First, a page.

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Is there a way to import my local git repos to SourceTree and push them to my Bitbucket account, having new repos identical to my local repos be created on my account? Or do I have to make a repo online first and push to that? Github has a way to publish your local repos directly from it's client, and it creates it automatically when you publish, but it has limited private repos. I'm just doing homework so there's no reason for it to be public, hence why I'm trying to use bitbucket.

11 Answers 11

168

(updated on 3-29-2019 to use the https instead of ssh, so you don't need to use ssh keys)

It seems like for BitBucket, you do have to create a repo online first. Using the instructions from Atlassian, simply create a new BitBucket repository, copy the repository url to the clipboard, and then add that repository as a new remote to your local repository (full steps below):

Get Repo URL

  1. in your BitBucket repo, choose "Clone" on the top-right
  2. choose "HTTPS" instead of "SSH" in the top-right of the dialog
  3. it should show your repo url in the form git clone <repository url>

Add Remote Using CLI

  1. cd /path/to/my/repo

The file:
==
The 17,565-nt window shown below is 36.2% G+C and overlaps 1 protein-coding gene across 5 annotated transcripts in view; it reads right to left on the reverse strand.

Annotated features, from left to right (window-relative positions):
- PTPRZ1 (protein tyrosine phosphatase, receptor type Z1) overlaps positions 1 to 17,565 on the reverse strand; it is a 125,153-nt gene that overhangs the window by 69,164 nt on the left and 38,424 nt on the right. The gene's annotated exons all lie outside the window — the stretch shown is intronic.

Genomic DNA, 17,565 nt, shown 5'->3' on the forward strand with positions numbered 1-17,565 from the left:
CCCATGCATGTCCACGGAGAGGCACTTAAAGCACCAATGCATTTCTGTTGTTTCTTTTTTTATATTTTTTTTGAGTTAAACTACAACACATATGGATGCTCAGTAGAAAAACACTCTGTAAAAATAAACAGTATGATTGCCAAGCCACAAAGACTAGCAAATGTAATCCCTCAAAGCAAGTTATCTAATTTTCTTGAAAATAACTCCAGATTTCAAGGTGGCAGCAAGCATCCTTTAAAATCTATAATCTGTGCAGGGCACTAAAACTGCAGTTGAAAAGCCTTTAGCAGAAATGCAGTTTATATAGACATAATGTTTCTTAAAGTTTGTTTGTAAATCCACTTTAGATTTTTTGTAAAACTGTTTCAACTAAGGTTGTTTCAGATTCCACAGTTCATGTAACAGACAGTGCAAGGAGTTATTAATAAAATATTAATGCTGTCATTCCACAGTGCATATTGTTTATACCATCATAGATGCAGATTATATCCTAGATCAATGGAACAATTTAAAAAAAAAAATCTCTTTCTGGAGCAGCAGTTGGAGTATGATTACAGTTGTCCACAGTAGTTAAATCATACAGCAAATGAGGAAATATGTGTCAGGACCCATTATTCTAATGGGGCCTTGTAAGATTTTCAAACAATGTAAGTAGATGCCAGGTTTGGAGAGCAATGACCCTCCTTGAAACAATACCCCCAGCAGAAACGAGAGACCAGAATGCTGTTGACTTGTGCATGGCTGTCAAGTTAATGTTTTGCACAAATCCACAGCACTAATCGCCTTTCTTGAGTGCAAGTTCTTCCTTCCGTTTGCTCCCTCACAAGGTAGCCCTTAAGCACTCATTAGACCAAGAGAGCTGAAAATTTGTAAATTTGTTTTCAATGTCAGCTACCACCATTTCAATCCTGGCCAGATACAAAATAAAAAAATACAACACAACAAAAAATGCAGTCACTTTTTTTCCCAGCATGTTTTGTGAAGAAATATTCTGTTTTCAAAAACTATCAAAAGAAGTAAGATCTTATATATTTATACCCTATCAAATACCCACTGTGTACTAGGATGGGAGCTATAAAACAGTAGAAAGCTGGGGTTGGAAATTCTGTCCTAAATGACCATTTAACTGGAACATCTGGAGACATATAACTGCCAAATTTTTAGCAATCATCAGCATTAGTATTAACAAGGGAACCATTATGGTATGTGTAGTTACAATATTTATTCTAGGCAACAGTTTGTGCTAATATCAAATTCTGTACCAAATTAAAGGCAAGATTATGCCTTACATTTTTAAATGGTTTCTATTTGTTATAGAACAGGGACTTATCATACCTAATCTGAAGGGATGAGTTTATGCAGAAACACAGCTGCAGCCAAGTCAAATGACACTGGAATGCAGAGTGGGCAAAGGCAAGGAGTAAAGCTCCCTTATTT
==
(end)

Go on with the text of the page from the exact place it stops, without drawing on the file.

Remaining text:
2. git remote add origin https://bitbucket.org/<username>/<reponame>.git
  3. git push -u origin --all

Add Remote Using SourceTree

  1. Repository>Add Remote...
  2. Paste the BitBucket repository url (https://bitbucket.org/<username>/<reponame>.git)

Old Method: Creating & Registering SSH Keys

(this method is if you use the ssh url instead of the https url, which looks like ssh://git@bitbucket.org/<username>/<reponame>.git. I recommend just using https)

BitBucket is great for private repos, but you'll need to set up an ssh key to authorize your computer to work with your BitBucket account. Luckily Sourcetree makes it relatively simple:

Creating a Key In SourceTree:

  1. In Tools>Options, make sure SSH Client: is set to PuTTY/Plink under the General tab
  2. Select Tools>Create or Import SSH Keys
  3. In the popup window, click Generate and move your mouse around to give randomness to the key generator
  4. You should get something like whats shown in the screenshot below. Copy the public key (highlighted in blue) to your clipboard

    putty

  5. Click Save private Key and Save public key to save your keys to wherever you choose (e.g. to <Home Dir>/putty/ssk-key.ppk and <Home Dir>/putty/ssh-key.pub respectively) before moving on to the next section

Registering The Key In BitBucket

  1. Log in to your BitBucket account, and on the top right, click your profile picture and click Settings
  2. Go to the SSH Keys tab on the left sidebar
  3. Click Add SSH Key, give it a name, and paste the public key you copied in step 4 of the previous section

That's it! You should now be able to push/pull to your BitBucket private repos. Your keys aren't just for Git either, many services use ssh keys to identify users, and the best part is you only need one. If you ever lose your keys (e.g. when changing computers), just follow the steps to create and register a new one.